Generally, police contact with individuals in public places will fall into one of three categories: (1) a consensual encounter, which involves “no restraint on the person’s liberty” and thus “need[s] no objective justification,” (2) a detention, which “involves a seizure of the individual for a limited duration and for limited purposes” and is constitutional only when facts known to the officer give rise to a reasonable suspicion that the person is involved in some illegal activity, and (3) an arrest, which must be justified by probable cause. (People v. Bailey (1985) 176 Cal.App.3d 402, 405, 222 Cal.Rptr. 235, citing Florida v. Royer (1983) 460 U.S. 491, 103 S.Ct. 1319, 75 L.Ed.2d 229.).

Use of the spotlight is significant.

As in Garry, supra, 156 Cal.App.4th 1100, 67 Cal.Rptr.3d 849, Pardue “bathed” Kasrawi in light. Additionally, there are at least four other factors that indicate Kasrawi was already detained before Pardue heard his explanation for being in the neighborhood. These include: (1) the proximity of Pardue’s marked police vehicle, which he parked within a few feet of Kasrawi’s Prius, (2) Pardue’s immediate exit from his vehicle, followed by (3) his immediate advance toward Kasrawi, which left nothing but a socially acceptable distance for strangers between them, and (4) his immediate, pointed question, which demanded an answer.

While the spotlight alone may not have been enough, the authoritative “ ‘manner [and] mode’ ” of Pardue’s approach and his assertion of total control removed any ambiguity as to whether Kasrawi could leave. (Garry, supra, 156 Cal.App.4th at p. 1112, 67 Cal.Rptr.3d 849.) A reasonable person would likely respond with submission, as Kasrawi in fact did. The court concluded Kasrawi was detained at the outset—when Pardue flooded him with his spotlight, parked his marked police vehicle close to Kasrawi’s car, and immediately approached him while asking a pointed question. A reasonable person would not feel free to terminate that encounter with an officer.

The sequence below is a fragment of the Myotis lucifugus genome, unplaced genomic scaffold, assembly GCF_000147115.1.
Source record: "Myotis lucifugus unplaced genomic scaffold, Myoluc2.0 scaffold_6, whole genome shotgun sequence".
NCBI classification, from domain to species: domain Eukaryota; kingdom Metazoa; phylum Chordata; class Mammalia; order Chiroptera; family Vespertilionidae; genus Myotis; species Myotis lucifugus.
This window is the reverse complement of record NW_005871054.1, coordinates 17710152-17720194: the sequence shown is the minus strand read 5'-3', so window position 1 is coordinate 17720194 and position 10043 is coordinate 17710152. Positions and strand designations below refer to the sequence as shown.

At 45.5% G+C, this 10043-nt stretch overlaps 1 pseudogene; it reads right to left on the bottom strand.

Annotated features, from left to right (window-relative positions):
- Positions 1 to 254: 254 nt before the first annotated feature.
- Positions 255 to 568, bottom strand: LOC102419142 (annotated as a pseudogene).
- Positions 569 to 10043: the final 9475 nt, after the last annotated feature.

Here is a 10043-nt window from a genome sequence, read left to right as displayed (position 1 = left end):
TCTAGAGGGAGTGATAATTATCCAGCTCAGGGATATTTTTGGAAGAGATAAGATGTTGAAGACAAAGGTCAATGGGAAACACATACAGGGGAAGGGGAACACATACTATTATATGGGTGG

Was the detention legal?

Kasrawi was detained when he was first contacted and the detention would only be legal if Officer Pardue was aware of “specific and articulable facts” causing him to believe that “some activity relating to crime has taken place or is occurring or about to occur,” and that Kasrawi was “involved in that activity.” (Tony C., supra, 21 Cal.3d at p. 892, 148 Cal.Rptr. 366, 582 P.2d 957; see also Terry v. Ohio (1968) 392 U.S. 1, 30, 88 S.Ct. 1868, 20 L.Ed.2d 889 [detention proper if officer observes “unusual conduct which leads him reasonably to conclude in light of his experience that criminal activity may be afoot”].) All that can be said of Kasrawi’s  conduct is that he crossed a residential street at a time when most people in the neighborhood were still asleep. The circumstances were thus “devoid of indicia of his involvement in criminal activity” (Roth, supra, 219 Cal.App.3d at p. 215, 268 Cal.Rptr. 66), and fall significantly short of the “specific and articulable facts” required to support a detention. (Tony C., supra, 21 Cal.3d at p. 892, 148 Cal.Rptr. 366, 582 P.2d 957.)

Were the results of the subsequent search tainted by the illegal detention?

An illegal detention that uncovers evidence is generally subject to the exclusionary rule, which dictates the unlawfully obtained evidence be suppressed as “fruit of the poisonous tree.” (Wong Sun v. United States (1963) 371 U.S. 471, 488, 83 S.Ct. 407, 9 L.Ed.2d 441; People v. Krohn (2007) 149 Cal.App.4th 1294, 1299, 58 Cal.Rptr.3d 60.) Exceptions to the exclusionary rule apply “when the costs of exclusion outweigh its deterrent benefits.” (Strieff, supra, 136 S.Ct. at p. 2059.) One such exception is the intervening discovery of “a valid, pre-existing, and untainted arrest warrant.” (Id. at p. 2061.) When this kind of discovery is made, and there are no countervailing concerns about flagrant police misconduct, “the link between the unconstitutional conduct and the discovery of the evidence is too attenuated to justify suppression.” (Id. at p. 2059.) That was the case here, because Pardue’s quick discovery of Kasrawi’s outstanding warrant preceded the search incident to his arrest and cured the taint of the unlawful detention.